- Return the gifted asset and re-deploy it. Sometimes there are gifts within the look-back that are just plain trouble and a transfer penalty cannot be avoided. There may still be good options, depending on the circumstances, particularly if the money has not been spent.One option can be to return the gifted asset, and a return of a gifted asset will normally reverse the transfer penalty. But if the applicant then has the asset again, and if it is cash or stock, the applicant may then be over-resource and ineligible for Medicaid long-term care benefits due to possessing the returned asset, i.e., having too much money.Sometimes the gift can be re-deployed and protected in a different manner, perhaps by using the funds to prepay for funeral expenses, or to pay down debt. However, great care must be given to make sure that the spend-down on non-medical items does not cause a problem with retroactive coverage. If your lawyer can not review the situation soon enough, it can be too late to re-deploy the returned funds on non-medical items, such as paying down a car loan, mortgage, credit card bill, or home equity line of credit.None of this planning should occur without first retaining the ongoing services of an elder law attorney because if they are handled improperly, Medicaid benefits can be denied and there can be a very large unpaid nursing home bill. In that case, the nursing home may give that unpaid bill to their lawyers to pursue, and this collection effort can take the form of lawsuits against the spouse (if married), the children (under Pennsylvania’s filial support laws), the person who signed the nursing home admissions agreement as responsible person or guarantor, or agent under power of attorney, or some combination of these individuals.It is much better to discover and fix gifting problems before the filing of a Medicaid application than to have to piece things together after benefits have been denied.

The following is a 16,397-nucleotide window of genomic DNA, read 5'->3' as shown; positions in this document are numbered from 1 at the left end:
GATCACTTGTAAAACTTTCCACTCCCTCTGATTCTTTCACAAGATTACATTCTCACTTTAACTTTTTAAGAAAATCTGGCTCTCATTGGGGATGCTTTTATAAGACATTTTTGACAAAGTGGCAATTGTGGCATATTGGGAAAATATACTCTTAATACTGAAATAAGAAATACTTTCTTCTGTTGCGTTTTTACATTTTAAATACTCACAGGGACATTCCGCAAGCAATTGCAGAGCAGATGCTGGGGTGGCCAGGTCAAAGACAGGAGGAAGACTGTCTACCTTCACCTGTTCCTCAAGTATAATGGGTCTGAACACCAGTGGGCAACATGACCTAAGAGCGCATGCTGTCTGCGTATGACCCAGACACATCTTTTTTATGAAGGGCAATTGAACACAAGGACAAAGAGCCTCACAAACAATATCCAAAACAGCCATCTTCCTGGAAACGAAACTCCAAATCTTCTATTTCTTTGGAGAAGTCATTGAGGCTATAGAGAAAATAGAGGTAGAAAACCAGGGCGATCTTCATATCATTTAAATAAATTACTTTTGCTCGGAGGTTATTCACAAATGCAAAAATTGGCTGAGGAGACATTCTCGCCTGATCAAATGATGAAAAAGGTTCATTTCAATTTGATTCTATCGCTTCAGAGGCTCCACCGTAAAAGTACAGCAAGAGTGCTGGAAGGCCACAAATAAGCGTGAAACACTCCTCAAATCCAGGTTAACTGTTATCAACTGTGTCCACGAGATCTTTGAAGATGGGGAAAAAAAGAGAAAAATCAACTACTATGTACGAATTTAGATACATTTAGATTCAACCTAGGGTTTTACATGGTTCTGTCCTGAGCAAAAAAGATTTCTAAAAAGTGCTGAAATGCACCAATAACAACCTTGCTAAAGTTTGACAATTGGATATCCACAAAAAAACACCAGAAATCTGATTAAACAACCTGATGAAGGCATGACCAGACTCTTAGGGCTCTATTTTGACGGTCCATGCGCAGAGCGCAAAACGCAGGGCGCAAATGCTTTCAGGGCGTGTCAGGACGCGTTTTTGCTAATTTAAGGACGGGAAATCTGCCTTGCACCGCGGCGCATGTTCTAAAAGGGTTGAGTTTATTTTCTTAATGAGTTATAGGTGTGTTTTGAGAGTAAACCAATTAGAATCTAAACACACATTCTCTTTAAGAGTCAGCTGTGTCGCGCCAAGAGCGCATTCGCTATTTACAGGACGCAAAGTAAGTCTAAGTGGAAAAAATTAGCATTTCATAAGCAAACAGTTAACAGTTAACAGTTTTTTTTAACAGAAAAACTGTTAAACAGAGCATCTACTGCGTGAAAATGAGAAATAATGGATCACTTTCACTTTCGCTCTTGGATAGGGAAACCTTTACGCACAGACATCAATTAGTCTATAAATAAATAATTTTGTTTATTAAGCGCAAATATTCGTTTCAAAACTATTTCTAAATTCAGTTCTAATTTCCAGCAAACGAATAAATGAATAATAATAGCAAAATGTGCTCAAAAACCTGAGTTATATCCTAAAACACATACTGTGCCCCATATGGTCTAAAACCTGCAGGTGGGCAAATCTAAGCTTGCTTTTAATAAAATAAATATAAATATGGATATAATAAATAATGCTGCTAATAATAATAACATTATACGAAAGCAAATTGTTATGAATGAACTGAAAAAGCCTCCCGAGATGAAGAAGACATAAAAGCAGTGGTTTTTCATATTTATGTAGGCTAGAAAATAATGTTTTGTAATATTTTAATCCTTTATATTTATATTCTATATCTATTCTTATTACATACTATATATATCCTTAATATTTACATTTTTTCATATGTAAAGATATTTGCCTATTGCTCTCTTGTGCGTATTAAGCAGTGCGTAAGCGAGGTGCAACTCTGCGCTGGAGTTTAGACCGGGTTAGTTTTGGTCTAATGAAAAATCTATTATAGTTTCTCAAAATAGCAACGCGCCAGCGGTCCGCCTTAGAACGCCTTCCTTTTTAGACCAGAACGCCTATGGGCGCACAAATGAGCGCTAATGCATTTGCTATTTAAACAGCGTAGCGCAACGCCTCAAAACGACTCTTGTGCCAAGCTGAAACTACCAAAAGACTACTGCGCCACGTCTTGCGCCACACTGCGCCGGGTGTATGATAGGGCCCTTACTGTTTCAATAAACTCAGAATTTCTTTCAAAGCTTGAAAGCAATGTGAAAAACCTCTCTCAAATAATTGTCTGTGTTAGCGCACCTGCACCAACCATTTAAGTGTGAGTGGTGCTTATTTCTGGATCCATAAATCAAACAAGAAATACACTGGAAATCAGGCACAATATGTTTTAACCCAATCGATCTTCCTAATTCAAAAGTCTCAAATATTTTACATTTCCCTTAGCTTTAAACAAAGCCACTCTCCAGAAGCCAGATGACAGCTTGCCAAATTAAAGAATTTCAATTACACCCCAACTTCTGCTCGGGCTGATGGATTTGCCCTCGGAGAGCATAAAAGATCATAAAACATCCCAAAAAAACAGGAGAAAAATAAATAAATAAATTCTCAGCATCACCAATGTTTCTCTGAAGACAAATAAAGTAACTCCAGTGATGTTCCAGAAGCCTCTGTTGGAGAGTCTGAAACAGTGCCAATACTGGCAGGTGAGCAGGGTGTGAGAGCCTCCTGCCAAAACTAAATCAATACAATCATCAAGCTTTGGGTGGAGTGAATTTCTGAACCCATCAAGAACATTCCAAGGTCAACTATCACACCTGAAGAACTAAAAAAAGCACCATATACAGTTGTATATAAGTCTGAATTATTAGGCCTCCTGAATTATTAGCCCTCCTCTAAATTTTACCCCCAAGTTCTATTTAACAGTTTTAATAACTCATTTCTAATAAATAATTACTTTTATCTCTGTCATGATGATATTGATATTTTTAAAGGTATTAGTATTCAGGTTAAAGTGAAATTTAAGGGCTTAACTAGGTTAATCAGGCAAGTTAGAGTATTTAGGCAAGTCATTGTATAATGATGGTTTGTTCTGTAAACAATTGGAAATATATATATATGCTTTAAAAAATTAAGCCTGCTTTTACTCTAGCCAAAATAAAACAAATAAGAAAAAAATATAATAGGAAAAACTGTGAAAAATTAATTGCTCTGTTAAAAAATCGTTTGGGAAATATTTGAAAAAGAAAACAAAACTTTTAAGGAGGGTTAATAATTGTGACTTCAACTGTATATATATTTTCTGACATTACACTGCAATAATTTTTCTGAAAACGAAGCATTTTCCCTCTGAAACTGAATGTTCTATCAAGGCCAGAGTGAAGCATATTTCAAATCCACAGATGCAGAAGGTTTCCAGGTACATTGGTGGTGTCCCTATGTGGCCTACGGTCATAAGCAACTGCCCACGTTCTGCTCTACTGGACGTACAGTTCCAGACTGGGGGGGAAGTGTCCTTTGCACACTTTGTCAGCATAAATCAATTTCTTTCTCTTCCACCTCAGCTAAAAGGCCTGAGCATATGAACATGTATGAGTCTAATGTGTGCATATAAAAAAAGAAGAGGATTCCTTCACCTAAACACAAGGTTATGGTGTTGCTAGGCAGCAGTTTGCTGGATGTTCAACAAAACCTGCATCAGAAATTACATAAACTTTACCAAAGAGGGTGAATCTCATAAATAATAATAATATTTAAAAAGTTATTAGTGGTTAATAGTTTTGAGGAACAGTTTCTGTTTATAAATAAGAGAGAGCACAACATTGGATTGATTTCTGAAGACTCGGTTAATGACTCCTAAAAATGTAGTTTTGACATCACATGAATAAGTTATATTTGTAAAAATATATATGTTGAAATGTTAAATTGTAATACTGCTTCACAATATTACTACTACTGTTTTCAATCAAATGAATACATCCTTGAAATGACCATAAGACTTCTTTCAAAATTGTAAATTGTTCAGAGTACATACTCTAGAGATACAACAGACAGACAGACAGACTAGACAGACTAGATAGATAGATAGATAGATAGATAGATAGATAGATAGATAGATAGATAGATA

- Submit an undue hardship waiver request. If you are denied benefits due to a transfer within the look-back, there is a process to file an undue hardship waiver request to seek relief from the transfer penalty that has been imposed.Although this is theoretically a way to avoid the problems caused by gifts within the look-back, it is not easy to succeed with this approach, as the Undue Hardship Waiver Request may have limited chances of success. That said, it is possible in some cases to prevail. When a case gets to the point of having to request an undue hardship waiver request, benefits have already been denied, prior efforts to address the gifting issue have either not been made or have been unsuccessful, and the caseworker with the Pennsylvania Department of Human Services already believes that the imposition of a transfer penalty is appropriate. It can be an uphill battle, but one that may need to be fought regardless of chances of success. It is possible to both appeal and file an undue hardship waiver request.